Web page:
Colorado Springs, Colorado 2021-01-14 09:56:49 –
Denver (KDVR) — A surge in COVID-19 cases in Colorado in late fall led to a rare illness affecting children at the end of the year.
The Colorado Department of Public Health and Environment (CDPHE) states that the state reported the highest number of cases of pediatric multisystem inflammatory syndrome (MIS-C) in December. The state currently has 29 cases of MIS-C confirmed by the US Centers for Disease Control and Prevention, and the number is expected to increase as December cases continue to be considered.
“There is still much we do not know about MIS-C, and the significant increase in cases clearly reminds us that our children are also at risk of serious complications from COVID-19.” Said Dr. Eric France, Chief Medical Officer of. CDPHE. “As face-to-face learning resumes, it is important for students to continue to take steps to reduce the COVID-19 epidemic, including masking, physical distance exercises, hand washing, and staying at home when ill.”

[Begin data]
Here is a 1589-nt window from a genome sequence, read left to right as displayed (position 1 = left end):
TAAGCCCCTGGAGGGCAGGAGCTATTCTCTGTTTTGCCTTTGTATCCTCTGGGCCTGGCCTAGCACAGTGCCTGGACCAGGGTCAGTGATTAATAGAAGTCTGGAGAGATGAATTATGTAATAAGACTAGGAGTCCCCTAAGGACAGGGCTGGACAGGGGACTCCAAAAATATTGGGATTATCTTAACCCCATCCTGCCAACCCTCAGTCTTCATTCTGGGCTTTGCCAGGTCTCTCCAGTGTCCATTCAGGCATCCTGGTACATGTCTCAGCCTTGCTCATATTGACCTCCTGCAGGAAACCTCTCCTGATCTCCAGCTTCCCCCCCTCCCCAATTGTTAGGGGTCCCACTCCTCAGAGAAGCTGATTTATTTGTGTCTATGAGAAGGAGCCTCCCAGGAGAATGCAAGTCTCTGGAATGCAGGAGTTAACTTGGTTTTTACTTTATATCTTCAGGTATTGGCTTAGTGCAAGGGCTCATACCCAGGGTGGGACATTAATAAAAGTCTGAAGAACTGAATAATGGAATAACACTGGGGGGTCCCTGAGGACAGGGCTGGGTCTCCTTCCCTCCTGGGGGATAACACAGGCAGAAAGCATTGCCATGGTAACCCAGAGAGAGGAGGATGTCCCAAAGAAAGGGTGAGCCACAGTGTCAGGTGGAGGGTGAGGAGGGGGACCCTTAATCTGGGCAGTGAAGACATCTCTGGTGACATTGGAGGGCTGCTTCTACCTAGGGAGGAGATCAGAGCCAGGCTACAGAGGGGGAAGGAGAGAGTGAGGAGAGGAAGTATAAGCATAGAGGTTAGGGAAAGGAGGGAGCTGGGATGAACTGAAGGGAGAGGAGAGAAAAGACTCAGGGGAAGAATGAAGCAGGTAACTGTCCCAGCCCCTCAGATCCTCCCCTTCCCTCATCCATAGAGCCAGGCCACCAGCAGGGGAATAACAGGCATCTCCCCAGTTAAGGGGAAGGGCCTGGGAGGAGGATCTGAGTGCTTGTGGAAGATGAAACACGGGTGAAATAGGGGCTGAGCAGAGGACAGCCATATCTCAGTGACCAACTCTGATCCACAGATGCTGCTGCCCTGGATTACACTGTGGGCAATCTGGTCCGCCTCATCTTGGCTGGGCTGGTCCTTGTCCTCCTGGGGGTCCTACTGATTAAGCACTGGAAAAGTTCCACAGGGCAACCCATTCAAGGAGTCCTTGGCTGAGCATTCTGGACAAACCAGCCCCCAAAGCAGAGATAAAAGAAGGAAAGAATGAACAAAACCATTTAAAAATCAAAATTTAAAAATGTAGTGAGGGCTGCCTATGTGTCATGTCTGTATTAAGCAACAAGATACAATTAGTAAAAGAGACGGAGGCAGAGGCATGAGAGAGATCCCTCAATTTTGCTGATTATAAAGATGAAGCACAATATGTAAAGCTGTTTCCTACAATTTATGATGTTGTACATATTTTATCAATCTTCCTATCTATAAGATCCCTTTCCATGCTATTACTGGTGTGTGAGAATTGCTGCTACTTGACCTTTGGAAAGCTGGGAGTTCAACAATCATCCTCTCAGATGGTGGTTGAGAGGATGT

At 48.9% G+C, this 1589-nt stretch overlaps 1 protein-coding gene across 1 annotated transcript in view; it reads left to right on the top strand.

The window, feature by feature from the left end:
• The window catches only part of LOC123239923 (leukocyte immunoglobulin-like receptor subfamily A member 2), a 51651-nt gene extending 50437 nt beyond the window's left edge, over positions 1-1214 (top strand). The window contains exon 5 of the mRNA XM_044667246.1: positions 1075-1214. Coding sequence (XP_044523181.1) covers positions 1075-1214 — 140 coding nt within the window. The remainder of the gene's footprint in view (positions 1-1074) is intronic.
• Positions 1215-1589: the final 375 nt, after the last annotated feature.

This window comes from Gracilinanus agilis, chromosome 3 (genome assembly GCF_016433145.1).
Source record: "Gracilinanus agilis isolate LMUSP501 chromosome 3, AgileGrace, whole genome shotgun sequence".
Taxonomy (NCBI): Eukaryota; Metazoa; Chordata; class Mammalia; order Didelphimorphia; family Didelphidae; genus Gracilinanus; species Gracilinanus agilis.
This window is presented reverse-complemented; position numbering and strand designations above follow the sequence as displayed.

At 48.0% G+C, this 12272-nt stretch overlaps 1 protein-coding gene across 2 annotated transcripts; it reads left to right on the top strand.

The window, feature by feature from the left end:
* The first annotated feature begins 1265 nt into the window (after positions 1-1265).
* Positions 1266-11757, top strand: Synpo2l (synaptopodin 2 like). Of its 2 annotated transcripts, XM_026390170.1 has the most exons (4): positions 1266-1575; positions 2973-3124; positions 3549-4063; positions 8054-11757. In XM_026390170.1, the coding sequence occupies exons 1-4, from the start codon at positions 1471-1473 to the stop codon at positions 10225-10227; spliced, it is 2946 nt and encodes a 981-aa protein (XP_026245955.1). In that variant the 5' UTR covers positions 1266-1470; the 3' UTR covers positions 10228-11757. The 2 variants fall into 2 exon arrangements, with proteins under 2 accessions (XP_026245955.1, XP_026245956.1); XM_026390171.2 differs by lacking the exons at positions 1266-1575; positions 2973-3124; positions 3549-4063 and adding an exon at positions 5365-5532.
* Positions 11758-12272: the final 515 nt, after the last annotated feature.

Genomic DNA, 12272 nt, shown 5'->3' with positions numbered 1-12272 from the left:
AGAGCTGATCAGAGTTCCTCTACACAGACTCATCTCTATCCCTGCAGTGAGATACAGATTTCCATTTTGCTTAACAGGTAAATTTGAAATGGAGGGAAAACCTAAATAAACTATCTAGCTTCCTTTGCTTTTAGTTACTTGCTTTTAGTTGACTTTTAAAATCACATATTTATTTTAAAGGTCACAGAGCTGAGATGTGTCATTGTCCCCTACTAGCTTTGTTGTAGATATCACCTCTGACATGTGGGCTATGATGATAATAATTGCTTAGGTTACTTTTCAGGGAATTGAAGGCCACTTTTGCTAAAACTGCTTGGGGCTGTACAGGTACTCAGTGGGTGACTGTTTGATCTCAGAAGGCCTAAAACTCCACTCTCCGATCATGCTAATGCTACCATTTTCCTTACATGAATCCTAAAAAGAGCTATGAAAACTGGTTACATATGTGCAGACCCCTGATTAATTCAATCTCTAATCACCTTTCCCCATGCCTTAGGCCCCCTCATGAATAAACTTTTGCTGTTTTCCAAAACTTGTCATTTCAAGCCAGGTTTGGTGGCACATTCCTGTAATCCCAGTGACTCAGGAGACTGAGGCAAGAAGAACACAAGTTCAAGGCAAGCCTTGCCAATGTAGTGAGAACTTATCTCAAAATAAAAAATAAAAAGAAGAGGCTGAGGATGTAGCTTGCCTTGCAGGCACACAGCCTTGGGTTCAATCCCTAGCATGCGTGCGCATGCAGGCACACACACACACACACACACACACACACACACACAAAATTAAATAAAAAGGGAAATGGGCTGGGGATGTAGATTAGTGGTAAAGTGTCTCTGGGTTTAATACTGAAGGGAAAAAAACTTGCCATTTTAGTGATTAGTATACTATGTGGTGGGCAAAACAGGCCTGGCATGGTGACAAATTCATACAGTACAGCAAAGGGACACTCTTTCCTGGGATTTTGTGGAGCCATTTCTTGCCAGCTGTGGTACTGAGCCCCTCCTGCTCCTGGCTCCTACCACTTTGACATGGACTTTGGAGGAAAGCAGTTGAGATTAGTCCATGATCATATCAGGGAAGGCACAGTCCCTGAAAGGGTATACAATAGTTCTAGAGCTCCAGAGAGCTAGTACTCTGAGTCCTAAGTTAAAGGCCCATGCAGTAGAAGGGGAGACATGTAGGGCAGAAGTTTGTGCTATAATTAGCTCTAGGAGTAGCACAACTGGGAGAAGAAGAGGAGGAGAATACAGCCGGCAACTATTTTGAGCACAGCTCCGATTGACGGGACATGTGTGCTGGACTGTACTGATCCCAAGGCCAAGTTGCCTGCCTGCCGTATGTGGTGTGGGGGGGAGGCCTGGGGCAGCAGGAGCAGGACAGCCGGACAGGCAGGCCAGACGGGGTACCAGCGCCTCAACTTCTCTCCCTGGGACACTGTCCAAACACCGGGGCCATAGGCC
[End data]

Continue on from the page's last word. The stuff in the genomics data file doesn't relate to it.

Dr. Sam Dominguez, a pediatric infectious disease specialist at the Colorado Children’s Hospital, said this trend was parallel to the number of COVID-19 cases in the fall.
Symptoms begin to appear in children weeks after being infected with COVID-19 and can shock the child in severe cases.
“It can be as short as a day or two of high fever, and evidence of inflammation,” Dominguez said. “They can cause a rash, (rash) is common in these children, or what we call mucosal skin lesions: red eyes or red lips.”
There are many things we still don’t know about the disease, but there are ways to cure it.
Colorado Children’s Hospital often asks questions About illness and advice to parents.
“The best way to avoid getting infected with MIS-C is not to get infected with COVID,” Dominguez said. “Continue with the same public health measures we have taken all the time to keep us all and our children safe.”
Two children died in MIS-C in Colorado. In both cases it was spring 2020.
Colorado hits record level of COVID-related illness in children Source link Colorado hits record level of COVID-related illness in children